basically init riva_asr object in the __init__ method reading any relevant value from self.config and return the transcript in execute.

self.config comes from mycroft.conf and can be used for any values the end user may want to modify, such as the host url in your case

the new AGX Nano presents a real nice way of using some dedicated Hardware to perform both TTS and really really good → STT capabilities.

So that brings up a question → what’s the best most human like voice model available, is it something on the Riva? If so you can do away with any of the mycroft mimic models and just go with the TTS on the RIVA platform. If it’s one of the mimic 3 voices, any way to offload training of the voice models like mimic3 to specialized hardware like the AGX nano?

To be honest, with the Riva in place, you could do away with mycroft alltogether, all you would need is multiple remote microphones all around your home, and use rhasspy tied to the riva STT module for both TTS and STT. Tutorials - Rhasspy

In this case, what would be the benefit of keeping mycroft around? the plugins, the physical display hardware ? I’m not trying to bash on mycroft here, I was a supporter up until the project got cancelled, I’m simply trying to compare the state of the art in the relevant technologies so i can make a decision as to which one to choose (the best).

Here’s an example of a home assistant using a local LLM → Local „ChatGPT“ Chatbot talk with LLaMA/GPT4ALL + Coqui TTS 🤯 | Install Tutorial - YouTube

I’m a little confused why you were strapping Mycroft and Rhasspy together in the first place. We’re far more cousins than competitors - Rhasspy’s lead dev was MycroftAI’s last lead dev - but this is the first I’m hearing of a hybrid assistant.

thank you for your response, however, it didn’t answer any of my questions. So if you were confused why I was “strapping mycroft and rhasspy” together, it’s because I am trying to understand, differentiate and distinguish, and I’m obviously looking for information in this regard.

Sorry. They didn’t come across like good faith questions. There’s a FAQ pinned.

Hey there! I’m not familiar with Riva, but I run both a Piper server and a Coqui server at home for my assistants. I also run FasterWhisper for STT. Offloading the heavy lifting does make the Mark 2 run quite a bit better, you’re correct, and one day I’d like to have most of my speakers function as voice satellites with the primary login happening someplace else.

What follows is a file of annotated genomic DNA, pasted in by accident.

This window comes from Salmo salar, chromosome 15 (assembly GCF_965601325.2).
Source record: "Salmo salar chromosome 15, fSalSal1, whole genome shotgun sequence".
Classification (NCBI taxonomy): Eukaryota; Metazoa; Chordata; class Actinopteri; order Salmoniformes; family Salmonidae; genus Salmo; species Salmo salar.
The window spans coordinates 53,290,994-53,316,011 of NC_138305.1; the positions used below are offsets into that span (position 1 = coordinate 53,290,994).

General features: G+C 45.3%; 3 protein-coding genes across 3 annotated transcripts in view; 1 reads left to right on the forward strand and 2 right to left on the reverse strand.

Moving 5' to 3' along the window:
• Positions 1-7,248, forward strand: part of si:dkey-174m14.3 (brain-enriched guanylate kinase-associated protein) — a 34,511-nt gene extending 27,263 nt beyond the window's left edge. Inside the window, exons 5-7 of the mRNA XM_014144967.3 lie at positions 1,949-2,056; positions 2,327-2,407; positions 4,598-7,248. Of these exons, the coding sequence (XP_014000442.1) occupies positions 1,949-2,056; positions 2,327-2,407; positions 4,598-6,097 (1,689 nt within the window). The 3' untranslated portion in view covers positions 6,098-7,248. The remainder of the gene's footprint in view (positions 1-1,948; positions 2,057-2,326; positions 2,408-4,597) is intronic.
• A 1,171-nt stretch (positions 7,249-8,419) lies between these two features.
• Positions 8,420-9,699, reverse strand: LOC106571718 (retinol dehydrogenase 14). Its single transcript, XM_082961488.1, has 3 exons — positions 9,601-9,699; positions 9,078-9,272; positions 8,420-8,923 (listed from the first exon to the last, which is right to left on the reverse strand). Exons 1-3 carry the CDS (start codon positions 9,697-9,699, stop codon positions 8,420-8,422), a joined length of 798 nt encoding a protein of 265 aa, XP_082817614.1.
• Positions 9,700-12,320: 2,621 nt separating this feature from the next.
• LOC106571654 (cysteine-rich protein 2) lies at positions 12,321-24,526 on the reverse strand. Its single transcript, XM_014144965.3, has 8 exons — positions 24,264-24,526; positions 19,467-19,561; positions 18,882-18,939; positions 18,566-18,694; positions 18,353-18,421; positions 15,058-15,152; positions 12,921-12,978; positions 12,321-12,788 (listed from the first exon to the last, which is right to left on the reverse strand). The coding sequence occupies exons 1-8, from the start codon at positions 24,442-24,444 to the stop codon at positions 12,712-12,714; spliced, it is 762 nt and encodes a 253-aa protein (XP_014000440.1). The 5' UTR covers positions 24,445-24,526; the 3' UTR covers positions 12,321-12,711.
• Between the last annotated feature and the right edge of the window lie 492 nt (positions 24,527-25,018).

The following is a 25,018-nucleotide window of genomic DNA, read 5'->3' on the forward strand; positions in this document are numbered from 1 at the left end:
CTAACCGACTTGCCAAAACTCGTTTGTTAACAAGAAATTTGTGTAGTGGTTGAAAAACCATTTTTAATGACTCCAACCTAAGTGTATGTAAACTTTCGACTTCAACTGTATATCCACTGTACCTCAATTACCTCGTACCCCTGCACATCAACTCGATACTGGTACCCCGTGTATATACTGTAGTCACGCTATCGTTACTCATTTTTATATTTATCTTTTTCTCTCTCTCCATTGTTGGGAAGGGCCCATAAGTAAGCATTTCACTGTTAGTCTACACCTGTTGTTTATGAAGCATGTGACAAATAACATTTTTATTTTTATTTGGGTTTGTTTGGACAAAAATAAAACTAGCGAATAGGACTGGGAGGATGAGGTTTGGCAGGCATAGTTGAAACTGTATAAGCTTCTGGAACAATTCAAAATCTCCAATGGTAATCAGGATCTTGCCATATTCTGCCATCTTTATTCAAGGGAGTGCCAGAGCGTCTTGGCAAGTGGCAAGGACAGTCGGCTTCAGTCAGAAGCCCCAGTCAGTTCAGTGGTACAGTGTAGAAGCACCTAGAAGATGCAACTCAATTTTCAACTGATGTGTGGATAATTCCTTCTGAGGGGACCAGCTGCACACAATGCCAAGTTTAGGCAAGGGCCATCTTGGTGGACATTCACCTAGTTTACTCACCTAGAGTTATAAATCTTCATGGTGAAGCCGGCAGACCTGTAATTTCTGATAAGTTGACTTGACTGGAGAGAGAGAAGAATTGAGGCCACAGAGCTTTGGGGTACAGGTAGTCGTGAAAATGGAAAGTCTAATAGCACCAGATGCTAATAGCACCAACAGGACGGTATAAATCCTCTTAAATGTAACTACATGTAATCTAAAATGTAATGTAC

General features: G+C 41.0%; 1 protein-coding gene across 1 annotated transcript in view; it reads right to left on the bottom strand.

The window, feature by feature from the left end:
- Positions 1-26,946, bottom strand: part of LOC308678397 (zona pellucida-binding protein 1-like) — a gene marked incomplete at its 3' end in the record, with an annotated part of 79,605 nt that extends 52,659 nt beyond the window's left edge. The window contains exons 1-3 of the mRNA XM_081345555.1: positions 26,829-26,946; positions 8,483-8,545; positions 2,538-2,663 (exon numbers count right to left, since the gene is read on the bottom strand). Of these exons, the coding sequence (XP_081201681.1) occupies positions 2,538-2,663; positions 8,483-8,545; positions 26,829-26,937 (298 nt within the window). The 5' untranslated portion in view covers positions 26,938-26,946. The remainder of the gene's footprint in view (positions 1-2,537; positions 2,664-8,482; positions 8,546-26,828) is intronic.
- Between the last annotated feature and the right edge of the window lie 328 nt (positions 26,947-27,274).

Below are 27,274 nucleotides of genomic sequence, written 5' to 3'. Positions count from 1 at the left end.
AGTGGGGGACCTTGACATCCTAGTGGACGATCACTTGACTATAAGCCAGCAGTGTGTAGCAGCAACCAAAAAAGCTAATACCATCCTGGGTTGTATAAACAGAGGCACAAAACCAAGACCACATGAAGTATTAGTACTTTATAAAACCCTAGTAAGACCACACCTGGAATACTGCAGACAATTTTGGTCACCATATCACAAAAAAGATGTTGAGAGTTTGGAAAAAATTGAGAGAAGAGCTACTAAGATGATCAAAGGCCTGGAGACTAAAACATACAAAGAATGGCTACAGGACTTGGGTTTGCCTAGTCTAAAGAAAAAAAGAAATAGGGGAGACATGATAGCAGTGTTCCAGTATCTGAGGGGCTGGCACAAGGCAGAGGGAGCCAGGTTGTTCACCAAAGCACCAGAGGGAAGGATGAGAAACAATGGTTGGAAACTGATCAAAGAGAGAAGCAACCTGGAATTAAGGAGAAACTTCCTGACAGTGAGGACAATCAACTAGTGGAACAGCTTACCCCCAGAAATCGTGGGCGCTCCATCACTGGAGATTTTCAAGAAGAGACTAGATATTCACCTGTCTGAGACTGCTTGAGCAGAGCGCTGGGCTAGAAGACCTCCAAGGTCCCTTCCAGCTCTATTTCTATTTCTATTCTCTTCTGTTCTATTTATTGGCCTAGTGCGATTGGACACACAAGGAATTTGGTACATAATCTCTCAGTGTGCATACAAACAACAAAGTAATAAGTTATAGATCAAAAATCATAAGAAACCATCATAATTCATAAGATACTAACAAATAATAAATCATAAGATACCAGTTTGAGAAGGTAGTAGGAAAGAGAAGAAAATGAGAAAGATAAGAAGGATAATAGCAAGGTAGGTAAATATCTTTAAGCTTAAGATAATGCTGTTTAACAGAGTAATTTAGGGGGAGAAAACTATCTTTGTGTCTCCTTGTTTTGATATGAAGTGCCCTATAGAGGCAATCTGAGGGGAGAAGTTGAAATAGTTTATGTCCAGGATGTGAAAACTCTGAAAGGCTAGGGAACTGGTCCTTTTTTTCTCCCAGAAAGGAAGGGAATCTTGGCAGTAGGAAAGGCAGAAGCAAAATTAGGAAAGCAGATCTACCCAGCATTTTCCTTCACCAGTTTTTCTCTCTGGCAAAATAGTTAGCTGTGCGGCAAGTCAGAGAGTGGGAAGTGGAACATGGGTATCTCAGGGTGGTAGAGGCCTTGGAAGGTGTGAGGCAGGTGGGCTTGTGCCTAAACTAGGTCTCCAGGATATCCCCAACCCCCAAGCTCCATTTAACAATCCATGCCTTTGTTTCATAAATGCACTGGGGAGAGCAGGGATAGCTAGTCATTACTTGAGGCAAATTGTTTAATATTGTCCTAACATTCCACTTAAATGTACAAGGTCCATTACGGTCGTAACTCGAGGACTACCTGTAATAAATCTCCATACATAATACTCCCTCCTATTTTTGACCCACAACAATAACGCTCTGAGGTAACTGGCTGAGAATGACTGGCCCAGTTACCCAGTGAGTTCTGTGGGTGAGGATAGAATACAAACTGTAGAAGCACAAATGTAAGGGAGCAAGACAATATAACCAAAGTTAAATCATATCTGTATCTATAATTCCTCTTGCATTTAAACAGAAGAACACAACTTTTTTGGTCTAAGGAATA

I suppose it’d be possible to try to use the pieces of one system with another, but my understanding is that Rhasspy uses the Wyoming protocol, which is pretty unique to that system (and now Home Assistant). It does seem like everyone’s moving towards modular setups now, but you’d have to put an interface on them to make them speak to one another. Jarbas gave an example of how OVOS does that in an older reply.

I’ve got a mix of Neon and OVOS running at home and am experimenting with integrating a local LLM with those systems natively, similar to Thorsten’s video you shared. I imagine Home Assistant and rhasspy will have something similar with slightly different protocols and interfaces. It’s a fun time for open source voice assistants!


As for benefits, STT/TTS are only part of the equation. You’d also need wake word software, intent parsing, some way to pass intents to specific code to execute against them, ways to manage your hardware (eg LEDs, screens, so on), and all sorts of bits and bobs. If you don’t care about any of that and just want to rely solely on a LLM, then that would work fine. Otherwise software like Rhasspy, OVOS, or Neon serve a purpose in having a standard platform upon which to build your assistant’s capabilities.


fascinating mike - that was the sort of high level overview I was looking for…

The idea behind running things on the agx nano is that it is specialized hardware - so maybe would offer zippier performance in terms of training speech synthesis models, but also, speedier TTS and STT. Not sure if I am on the right track here, just really looking for an excuse to buy one at this point hah! :wink: cheers

Sounds like a plan to me! I’m running my TTS and STT on a GPU to get zippier performance and better quality, so if there was a single package, I don’t see a downside. Looks like the implementation for OVOS is pretty simple so if you have questions, please feel free to reach out.